Bloomberg News via HoustonChronicle.com
By A. Craig Copetas
January 21, 2004
A galactic mystery hovers over the World Economic Forum meeting in Davos,
Switzerland: How many of the 2,280 global leaders, including 31 heads of
state, gathered in this Alpine resort conduct business with
This is no whimsy for Davosians.
It's on the agenda of the annual powwow of the influential and affluent
who will ask forum participants such as Vice President Dick Cheney,
Coca-Cola Chairman Douglas Daft and De La Rue Chief Executive
if the aliens have landed and are collaborating with them to concoct
government policy, brew soda pop and mint Iraq's new bank notes.
"The extraterrestrials have yet to make contact with me," said
will help moderate tonight's dinner seminar (closed except to forum
participants) on The Conspiracy Behind Conspiracy Theories: Have
Extraterrestrials Made Contact With Government Leaders?
The British moneymaker is confident — at least for now — that De La Rue
remains the largest nongovernment printer of bank notes in the Milky Way.
"If the aliens are here," Much reckoned, "I'd absolutely expect them to
call me to have their currency printed."
Despite the twilight zone topic arching many an eyebrow along the snow-covered
strip of fashionable hotel bars, forum officials maintain their five-day
program on Partnering for Security and Prosperity requires an
unambiguous examination of extraterrestrial presence on Earth.
"The panelists are the best in their domain; they all have expertise in
specific fields," explained Philippe Bourguignon, the forum's co-chief
executive officer and a former CEO of Club Mediterranee. "The themes and
sessions at Davos reflect the global agenda."
And the public's pulse. A 1996 Gallup Poll found that 71 percent of
Americans believe the government knows more about UFOs than it has
disclosed. A Roper poll found that some 80 percent of those questioned
think Wall Street and Washington are hiding knowledge of
extraterrestrial contact. And the Internet search engine Google turns up
as many Web pages dedicated to UFOs as it does for investment banking.
"It is possible that UFOs really do contain aliens, and the government
is hushing it up," Cambridge University physicist Stephen Hawking told
British television viewers in a 1998 interview.
President Bush's recent call to put a man on Mars before 2030 has
swelled investor interest in exotic technologies, last week boosting the
Bloomberg Aerospace Index 1.9 percent, its biggest gain since October.
Earth's leaders prospecting extraterrestrial commerce as part of the
forum's agenda has set off anticipation not seen among UFO analysts
since Close Encounters of the Third Kind was released on DVD.
Richard Boylan, a retired professor of behavioral science at the
University of California, couldn't be more gleeful if Capt. Kirk had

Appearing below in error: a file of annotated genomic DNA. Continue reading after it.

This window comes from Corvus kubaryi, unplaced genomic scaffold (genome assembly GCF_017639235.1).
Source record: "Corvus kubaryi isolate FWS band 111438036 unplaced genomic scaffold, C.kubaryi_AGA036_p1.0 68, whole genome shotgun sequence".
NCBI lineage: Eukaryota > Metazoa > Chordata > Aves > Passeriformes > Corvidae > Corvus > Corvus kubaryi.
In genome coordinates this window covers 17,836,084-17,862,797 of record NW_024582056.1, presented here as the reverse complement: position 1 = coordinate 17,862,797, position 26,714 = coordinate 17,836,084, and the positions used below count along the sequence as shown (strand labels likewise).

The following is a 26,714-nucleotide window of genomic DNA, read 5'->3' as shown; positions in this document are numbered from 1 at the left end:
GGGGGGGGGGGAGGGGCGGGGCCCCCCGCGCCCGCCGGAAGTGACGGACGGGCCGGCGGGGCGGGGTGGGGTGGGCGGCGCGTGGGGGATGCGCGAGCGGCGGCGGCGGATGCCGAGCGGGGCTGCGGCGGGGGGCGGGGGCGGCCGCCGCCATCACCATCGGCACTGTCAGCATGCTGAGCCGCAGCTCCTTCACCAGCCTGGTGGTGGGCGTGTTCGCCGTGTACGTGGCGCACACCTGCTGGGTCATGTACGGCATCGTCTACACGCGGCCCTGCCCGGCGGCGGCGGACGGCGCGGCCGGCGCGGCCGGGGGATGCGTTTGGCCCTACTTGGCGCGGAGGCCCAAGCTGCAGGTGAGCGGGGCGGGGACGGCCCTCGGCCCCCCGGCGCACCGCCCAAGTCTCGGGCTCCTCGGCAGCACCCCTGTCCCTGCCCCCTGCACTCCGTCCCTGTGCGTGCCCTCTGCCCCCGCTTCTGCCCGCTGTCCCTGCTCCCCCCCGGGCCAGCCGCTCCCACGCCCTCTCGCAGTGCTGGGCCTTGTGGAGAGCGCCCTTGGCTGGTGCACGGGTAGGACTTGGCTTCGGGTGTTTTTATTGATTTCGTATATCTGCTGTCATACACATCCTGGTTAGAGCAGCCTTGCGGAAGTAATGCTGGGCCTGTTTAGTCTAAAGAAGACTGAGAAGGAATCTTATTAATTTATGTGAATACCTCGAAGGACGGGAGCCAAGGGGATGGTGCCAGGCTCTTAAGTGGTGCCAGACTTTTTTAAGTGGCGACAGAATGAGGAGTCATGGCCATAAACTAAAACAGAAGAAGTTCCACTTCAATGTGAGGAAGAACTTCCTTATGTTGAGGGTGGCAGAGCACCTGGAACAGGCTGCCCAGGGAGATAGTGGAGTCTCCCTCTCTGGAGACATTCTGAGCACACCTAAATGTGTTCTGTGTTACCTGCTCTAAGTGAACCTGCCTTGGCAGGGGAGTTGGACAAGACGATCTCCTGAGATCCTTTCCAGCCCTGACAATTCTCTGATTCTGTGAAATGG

beamed him aboard the Enterprise.
"The Davos dinner may represent the great leap forward we need to
unravel the fact that corporations and governments are doing business
with star visitors," says Boylan, widely regarded by ufologists as a
specialist in intergalactic mergers and acquisitions.
Boylan says he isn't surprised the forum neglected to invite him and his
colleagues to Davos for the first significant, high-level discussion on
emerging alien markets and other popular conspiracy theories that
stretch from whether the U.S. government was behind the attacks of Sept.
11 to the question of whether Humpty Dumpty fell or was pushed off the
"I've learned to live with insults," the 64-year-old psychologist says
from his home in California. "Billions of dollars have been spent to
intimidate witnesses and use the giggle factor to put on a funny farm
anyone who suggests corporations have privatized extraterrestrial
According to the calmly resolute Boylan, more than 100 extraterrestrial
races are in cahoots with companies including IBM, Ford, Lucent
Technologies, Northrop Grumman, Dow Corning, Monsanto, Boeing and
European Aeronautic, Defense & Space Co.
"Most Earth corporations are working with visitors from the Altair star
system," Boylan says.
Altair is the brightest star in the constellation Aquila, 15.7 light-years
from Wall Street.
Forum participant Martin Reese, Britain's royal astronomer, says, "There
is no logical or illogical reason why Earth corporations would be doing
business with Altair."
Although Altairian executives were unavailable for comment, Francois Auque,
a managing director at EADS, says he's eager to hear from them.
"I'd love to establish links with extraterrestrials," says Auque,
the businessmen behind the Aurora Project to discover if there's water
on Mars. "So far, no messages on my cell phone."
Rattling off lists of purported government documents and first-person
testimonies, Boylan says star visitors have instructed global leaders to
publicly reveal the intergalactic mergers by 2007.
Still, the American academic frets that the politicians of Earth won't
honor the deal and that the forum's conspiracy dinner may be part of the
"If all the extraterrestrial technology came out at once," Boylan
reasons, "it would hurt stockholders in obsolescent industries, and
multinationals don't want to lose their power."
As Boylan tells it, the extraterrestrials first came to Wall Street in
1947 by way of Roswell, N.M. It was that year when U.S. Army
Col. Philip Corso said he found five aliens amid the buzzards and rattlesnakes at a
UFO crash site in the desert. The new arrivals were just over 4 feet
tall, with grayish-brown skin, four- fingered hands and watermelon-size
heads without hair.
In his book
The Day After Roswell, Corso says he salvaged parts from the
downed UFO and managed a government-sponsored reverse-engineering
program that decanted the technology to IBM, Bell Labs and
The flotsam of Roswell and other UFO encounters,
Boylan adds, was used
to formulate laser beams, fiber optics and Microsoft Corp.